Westminster's `Father of the Liturgy'
A PRIEST who saw the birth and growth of Westminster Cathedral and is the only one left of those priests appointed by Cardinal Vaughan 55 years ago to establish the liturgical life there, will be 90 years of age on Monday.
He is Mgr. Canon Charles Edward Brown and Mgr. Gordon Wheeler, Administrator of the Cathedral, has contributed this vignette to THE CA [HUM HERALD.
By Mgr. GORDON WHEELER
MGR. CANON CHARLES EDWARD BROWN of Westminster Cathedral will celebrate his 90th birthday next Monday, the feast of his patron St. Charles.
He saw the birth and growth of the Cathedral and even now participates when he is able to
' do so in the liturgical life which he was sent here to establish.
For he is the only one left of those priests appointed by Cardinal Vaughan 55 years ago to start the daily High Mass, Vespers and other hours of the Divine Office, which more than anything else has caused Westminster to be called the " live" Cathedral.
His personal fidelity to the high ideal set before him is exemplified by the stability and integrity of his life.
Yet he was a priest for 10 years before he came to the Cathedral and during the period 1892-1902 a professor at St. Edmund's College, Ware. Born at Hampstead in 1867 he was brought up in the Dominican parish of Haverstock Hill, making his First Communion in the old Church which is now the Aquinas Centre.
He is the last living link with St. Thomas' Seminary, Hammersmith, (now the Sacred Heart Convent) where he did his studies for the priesthood during the latter years of Cardinal Manning.
When the weather is cold, he frequently refers to those days ; for no heating at all was provided at Hammersmith except when the Cardinal made his all-too-rare visits.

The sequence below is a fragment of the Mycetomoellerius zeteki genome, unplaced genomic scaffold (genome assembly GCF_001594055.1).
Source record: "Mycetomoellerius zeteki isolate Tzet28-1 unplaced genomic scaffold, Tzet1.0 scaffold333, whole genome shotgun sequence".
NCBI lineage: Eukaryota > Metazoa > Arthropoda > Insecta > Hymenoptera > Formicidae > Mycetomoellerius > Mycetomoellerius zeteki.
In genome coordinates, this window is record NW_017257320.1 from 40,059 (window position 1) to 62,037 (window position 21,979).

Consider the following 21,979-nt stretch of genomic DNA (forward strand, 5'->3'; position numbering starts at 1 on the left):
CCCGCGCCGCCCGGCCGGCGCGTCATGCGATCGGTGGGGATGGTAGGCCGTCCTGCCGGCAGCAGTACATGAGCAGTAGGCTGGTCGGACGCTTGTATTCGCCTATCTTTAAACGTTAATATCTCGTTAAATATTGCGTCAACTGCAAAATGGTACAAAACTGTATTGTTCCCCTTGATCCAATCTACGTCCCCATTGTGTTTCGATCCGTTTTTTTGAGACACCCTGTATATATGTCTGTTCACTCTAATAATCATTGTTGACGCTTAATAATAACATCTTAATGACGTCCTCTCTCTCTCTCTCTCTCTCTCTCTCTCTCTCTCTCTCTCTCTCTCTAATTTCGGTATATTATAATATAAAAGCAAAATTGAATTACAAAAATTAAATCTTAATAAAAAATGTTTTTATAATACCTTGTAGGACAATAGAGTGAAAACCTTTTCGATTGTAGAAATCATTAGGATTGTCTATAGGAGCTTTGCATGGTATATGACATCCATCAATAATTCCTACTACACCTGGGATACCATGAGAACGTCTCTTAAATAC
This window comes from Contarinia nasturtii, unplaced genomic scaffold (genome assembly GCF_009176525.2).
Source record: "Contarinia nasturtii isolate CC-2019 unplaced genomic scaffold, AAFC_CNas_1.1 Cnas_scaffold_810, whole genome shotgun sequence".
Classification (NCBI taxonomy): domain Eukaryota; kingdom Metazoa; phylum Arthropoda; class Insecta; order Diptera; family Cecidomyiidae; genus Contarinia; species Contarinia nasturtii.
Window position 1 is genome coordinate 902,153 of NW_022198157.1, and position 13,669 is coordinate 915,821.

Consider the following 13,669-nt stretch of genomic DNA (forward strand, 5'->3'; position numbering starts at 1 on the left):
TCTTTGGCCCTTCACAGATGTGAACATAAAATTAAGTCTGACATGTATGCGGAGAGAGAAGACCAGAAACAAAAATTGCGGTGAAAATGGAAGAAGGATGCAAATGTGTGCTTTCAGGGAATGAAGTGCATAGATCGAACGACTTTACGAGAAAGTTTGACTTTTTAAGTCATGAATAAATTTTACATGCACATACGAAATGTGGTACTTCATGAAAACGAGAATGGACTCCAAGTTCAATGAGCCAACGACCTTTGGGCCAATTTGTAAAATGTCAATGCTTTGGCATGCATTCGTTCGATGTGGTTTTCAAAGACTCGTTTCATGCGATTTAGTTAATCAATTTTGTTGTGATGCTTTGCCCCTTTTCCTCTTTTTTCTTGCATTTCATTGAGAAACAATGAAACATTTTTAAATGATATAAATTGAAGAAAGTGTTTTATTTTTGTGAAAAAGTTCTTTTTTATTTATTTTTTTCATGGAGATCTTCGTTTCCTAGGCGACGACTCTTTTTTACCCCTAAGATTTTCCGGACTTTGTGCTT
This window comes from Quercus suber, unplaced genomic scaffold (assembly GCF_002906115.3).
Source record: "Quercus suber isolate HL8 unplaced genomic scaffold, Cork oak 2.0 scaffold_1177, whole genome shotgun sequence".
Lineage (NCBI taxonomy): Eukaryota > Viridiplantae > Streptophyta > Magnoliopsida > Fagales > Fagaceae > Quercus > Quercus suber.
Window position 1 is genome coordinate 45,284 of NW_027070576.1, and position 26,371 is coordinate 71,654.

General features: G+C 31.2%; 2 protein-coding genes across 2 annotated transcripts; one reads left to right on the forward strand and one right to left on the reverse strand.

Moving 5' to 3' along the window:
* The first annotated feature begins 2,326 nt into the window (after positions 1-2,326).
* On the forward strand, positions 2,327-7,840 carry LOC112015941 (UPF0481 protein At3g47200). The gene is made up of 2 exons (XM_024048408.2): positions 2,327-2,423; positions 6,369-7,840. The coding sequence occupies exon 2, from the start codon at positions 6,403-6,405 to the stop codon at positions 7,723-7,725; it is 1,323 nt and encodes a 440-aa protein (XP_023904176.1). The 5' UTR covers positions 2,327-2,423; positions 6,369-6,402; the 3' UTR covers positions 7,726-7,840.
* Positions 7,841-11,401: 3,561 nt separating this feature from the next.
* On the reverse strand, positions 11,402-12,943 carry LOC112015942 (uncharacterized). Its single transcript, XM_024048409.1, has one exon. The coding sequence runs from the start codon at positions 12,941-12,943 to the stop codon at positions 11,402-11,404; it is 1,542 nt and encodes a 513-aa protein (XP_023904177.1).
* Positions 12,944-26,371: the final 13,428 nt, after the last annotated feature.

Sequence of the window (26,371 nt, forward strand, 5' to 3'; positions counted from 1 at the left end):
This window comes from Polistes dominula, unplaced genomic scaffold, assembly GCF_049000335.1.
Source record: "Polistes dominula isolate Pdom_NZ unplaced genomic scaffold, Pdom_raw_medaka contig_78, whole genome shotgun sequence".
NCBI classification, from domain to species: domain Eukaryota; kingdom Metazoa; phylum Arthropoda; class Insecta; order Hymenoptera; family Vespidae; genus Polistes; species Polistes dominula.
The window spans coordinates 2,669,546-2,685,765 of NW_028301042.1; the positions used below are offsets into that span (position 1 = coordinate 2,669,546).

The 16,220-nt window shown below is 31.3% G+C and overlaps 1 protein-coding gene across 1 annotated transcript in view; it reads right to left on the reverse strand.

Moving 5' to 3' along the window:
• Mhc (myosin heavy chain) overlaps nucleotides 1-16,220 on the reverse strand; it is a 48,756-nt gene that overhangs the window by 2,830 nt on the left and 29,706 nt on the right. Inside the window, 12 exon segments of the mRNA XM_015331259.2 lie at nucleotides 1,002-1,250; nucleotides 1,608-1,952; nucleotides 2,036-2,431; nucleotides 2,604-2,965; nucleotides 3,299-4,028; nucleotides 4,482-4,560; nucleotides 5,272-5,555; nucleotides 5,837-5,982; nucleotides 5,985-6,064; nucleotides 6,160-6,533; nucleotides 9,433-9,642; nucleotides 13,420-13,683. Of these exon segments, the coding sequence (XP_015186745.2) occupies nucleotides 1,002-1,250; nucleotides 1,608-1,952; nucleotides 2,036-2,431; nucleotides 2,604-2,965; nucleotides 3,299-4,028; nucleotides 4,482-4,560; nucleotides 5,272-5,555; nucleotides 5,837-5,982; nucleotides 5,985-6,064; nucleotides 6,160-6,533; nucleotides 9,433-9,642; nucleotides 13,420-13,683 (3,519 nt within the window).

Cardinal Vaughan singled 'him out for the new Cathedral not only for his dependability and love of the liturgy but for his great musical knowledge and his vocal talents.
There are still some old members of the parish who can recall the beauty of his baritone voice on both religious and secular occasions.
Those of us who did not know him in his prime find no difficulty in believing these reports when we hear the full-toned resonance of his vocal chords to-day. He belonged to a generation that had no need of microphones and for whom there were no asides.
He was well-known. especially in the Horscfcrry Road, district, for his pastoral solicitude and sat on many committees. He became a Privy Chamberlain in 1914 and a Domestic Prelate 25 years later.
In 1917 he was appointed Canon Penitentiary of the Westminster Chapter : a post which he still holds. He ceased to be SubAdministrator of the Cathedral and Rector of the College of Chaplains in 1954 when Canon Bartlett succeeded him.
He still lives on, in our midst, however, and we hope that he will long be spared to do so. With his ready wit and gifted repartee he is an asset in our community life.
One of his most outstanding talents is the rare one of a deep appreciation of the modern scene. He is a realist where the " good old days" are concerned and generally speaking would not welcome their return.
Ile is especially appreciative of the development of Cathedral life, continually reminding us of how far off the mark were those who in his early days stigmatised the great building as "Vaughan's Folly." He
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